By Jack Holland
The demise of the Ulster Democratic Party, which announced its dissolution on Nov. 26, marks the end of more than 25 years of political soul searching by the Ulster Defense Association. It is a sad end and, potentially, a sinister one. After all, when the soul searching began back in the mid-1970s, its aim was to give that brand of loyalism the UDA represented some sort of political expression. To conclude after 27 years that it is an impossible task is hardly encouraging for those striving to integrate working-class loyalism fully into the current peace process.
The UDP arose in 1989 from the Ulster Loyalist Democratic Party, which was formed eight years earlier. In its turn, the ULDP sprang from the New Ulster Political Research Group, which the UDA set up in 1974. NUPRG was the starting point, and it arose because the leadership of the UDA — principally Andy Tyrie, Tommy Lyttle, Harry Chicken, Glen Barr and (somewhat later) John McMichael — were disillusioned by what had happened after the Ulster Workers’ Council strike in May 1974, which had brought about the collapse of the first experiment in power-sharing. The UDA, which was largely responsible for the success of the stoppage, was unable to gain any political advantage from the street power that it had displayed. It watched as people like the Rev. Ian Paisley and William Craig pocketed the political gains. That is, the roots of the UDP lay in an intense feeling of frustration born of the realization that a section of the loyalist working class had no significant political role. NUPRG blamed the fur-coat brigade (as they called them) of middle-class Unionism for shunting them aside.
The feeling of political irrelevance and exclusion has haunted working-class loyalists since the beginning of the Troubles. NUPRG set out on a series of political adventures to formulate policies that would give them a political identity and also (unlikely as it may seem) bridge the sectarian divide (something which respectable Unionism could never attempt). At first, they advocated an independent Northern Ireland, with a Bill of Rights which would guarantee civil rights for nationalists. Their search even brought them to New York, where in 1979 they conferred with Paul O’Dwyer on what a constitution for such a state might look like. (It would be modeled on that of the United States.)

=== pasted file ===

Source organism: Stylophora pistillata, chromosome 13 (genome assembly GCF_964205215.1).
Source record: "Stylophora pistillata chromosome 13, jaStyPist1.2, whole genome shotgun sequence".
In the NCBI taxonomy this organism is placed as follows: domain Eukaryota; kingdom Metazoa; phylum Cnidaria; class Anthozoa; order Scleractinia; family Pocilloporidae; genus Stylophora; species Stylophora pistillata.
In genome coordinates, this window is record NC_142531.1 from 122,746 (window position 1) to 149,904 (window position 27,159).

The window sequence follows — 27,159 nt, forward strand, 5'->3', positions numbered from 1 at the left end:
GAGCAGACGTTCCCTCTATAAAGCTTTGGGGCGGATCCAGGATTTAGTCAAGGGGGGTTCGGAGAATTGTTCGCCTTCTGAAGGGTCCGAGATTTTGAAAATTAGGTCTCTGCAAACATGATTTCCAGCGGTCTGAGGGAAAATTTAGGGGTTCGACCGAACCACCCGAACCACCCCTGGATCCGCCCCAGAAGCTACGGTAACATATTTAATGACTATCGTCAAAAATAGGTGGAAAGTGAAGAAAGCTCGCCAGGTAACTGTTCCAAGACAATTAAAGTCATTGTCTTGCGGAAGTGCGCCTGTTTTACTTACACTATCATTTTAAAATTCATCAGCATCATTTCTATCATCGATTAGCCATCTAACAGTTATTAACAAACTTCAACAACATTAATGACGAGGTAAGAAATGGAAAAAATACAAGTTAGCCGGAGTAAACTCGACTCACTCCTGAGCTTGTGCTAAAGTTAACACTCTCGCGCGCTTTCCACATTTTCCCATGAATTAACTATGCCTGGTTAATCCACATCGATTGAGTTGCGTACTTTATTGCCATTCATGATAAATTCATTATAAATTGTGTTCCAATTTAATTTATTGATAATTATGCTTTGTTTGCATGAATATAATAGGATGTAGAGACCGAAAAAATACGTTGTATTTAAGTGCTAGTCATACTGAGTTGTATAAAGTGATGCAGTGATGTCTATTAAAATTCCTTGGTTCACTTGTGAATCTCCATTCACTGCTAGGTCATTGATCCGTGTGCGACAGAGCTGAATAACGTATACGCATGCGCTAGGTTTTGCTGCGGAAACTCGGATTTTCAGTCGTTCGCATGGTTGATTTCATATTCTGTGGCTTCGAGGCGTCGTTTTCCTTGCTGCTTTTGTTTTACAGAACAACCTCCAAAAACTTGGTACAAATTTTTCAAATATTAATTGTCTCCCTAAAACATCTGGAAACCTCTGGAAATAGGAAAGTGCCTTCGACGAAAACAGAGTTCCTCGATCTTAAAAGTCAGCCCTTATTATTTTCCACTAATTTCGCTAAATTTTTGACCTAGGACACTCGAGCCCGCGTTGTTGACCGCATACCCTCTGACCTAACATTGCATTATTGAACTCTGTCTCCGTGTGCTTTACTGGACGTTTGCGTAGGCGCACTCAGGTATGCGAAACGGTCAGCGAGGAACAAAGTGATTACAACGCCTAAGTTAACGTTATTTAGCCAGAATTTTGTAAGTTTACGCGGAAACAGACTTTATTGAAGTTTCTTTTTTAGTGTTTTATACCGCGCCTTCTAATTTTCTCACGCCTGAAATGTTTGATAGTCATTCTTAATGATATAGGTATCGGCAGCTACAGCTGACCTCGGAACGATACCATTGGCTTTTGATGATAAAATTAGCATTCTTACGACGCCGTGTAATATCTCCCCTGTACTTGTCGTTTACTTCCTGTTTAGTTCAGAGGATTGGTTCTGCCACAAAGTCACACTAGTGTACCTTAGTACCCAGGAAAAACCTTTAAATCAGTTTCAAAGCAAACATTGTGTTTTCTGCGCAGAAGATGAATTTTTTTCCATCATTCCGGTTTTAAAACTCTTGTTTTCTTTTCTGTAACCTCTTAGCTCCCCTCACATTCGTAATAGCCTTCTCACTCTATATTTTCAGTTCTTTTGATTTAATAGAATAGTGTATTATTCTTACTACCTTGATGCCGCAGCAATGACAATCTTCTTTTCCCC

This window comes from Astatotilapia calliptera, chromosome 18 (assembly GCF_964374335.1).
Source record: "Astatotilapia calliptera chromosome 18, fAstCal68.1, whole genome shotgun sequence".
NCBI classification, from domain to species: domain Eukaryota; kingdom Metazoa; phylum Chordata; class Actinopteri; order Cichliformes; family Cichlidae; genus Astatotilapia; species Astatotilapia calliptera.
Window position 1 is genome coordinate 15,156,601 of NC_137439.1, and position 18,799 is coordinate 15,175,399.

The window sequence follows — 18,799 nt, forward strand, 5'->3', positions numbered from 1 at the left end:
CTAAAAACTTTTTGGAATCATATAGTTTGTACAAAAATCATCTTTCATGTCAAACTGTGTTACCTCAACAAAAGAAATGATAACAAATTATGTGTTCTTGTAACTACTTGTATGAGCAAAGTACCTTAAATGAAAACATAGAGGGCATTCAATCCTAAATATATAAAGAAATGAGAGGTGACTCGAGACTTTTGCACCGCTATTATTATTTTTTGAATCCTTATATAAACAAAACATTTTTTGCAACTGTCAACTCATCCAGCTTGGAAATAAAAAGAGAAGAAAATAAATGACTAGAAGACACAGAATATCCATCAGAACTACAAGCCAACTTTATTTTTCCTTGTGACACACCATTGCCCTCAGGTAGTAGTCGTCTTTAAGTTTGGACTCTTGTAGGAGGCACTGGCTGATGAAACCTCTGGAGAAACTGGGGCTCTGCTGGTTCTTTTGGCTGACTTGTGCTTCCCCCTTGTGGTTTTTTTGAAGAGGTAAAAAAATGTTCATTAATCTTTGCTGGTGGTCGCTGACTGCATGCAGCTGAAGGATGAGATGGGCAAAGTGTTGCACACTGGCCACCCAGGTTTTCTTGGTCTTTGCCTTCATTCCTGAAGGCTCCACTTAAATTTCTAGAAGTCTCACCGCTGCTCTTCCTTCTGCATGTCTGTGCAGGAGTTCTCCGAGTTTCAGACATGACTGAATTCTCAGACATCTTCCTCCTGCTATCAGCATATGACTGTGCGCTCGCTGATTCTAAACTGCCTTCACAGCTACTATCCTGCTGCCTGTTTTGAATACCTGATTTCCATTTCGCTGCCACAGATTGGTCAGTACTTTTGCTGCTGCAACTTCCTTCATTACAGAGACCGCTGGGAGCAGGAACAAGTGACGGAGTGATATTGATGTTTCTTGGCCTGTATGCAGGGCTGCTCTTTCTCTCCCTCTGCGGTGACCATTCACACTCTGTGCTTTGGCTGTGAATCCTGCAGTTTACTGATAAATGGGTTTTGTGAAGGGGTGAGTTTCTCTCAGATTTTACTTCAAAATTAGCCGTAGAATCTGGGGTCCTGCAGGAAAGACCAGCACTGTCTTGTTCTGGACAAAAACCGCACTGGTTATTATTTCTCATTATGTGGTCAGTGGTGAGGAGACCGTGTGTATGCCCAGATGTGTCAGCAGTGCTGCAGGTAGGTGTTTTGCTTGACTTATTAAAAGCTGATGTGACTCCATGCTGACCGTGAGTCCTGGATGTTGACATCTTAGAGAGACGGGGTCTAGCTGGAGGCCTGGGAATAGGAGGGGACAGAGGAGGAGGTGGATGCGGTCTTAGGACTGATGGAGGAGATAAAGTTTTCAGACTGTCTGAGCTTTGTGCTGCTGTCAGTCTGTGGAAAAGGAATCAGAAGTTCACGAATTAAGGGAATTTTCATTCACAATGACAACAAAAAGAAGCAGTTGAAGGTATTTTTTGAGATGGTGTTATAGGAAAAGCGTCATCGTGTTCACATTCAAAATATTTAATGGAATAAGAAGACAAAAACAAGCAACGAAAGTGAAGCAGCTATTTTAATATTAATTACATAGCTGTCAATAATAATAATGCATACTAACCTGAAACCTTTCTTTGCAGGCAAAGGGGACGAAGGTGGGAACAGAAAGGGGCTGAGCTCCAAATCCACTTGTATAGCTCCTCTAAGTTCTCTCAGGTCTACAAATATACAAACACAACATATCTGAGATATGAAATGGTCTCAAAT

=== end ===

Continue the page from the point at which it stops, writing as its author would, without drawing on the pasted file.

In 1981, under the direction of John McMichael, NUPRG became the Ulster Loyalist Democratic Party, advocating independence within the European Union.
Independence for Northern Ireland had been floated before — in 1972, with the suspension of Stormont, William Craig made similar noises. Later came the Ulster Independence Association, one of whose leaders was John McKeague, shot dead by the INLA in 1982, and the Rev. Hugh Ross’s Ulster Independence Committee. But the notion of an independent Northern Ireland was a far-fetched one, with little or no support within the Protestant community. It certainly did not provide a realistic basis on which to build a program for a political party aimed at winning the allegiance of the loyalist working class. This became clear in election after election. In February 1982, McMichael, running in South Belfast, received only 600 votes. In the 1982 assembly elections, the UDP’s two candidates managed to win just over 1,000 votes between them.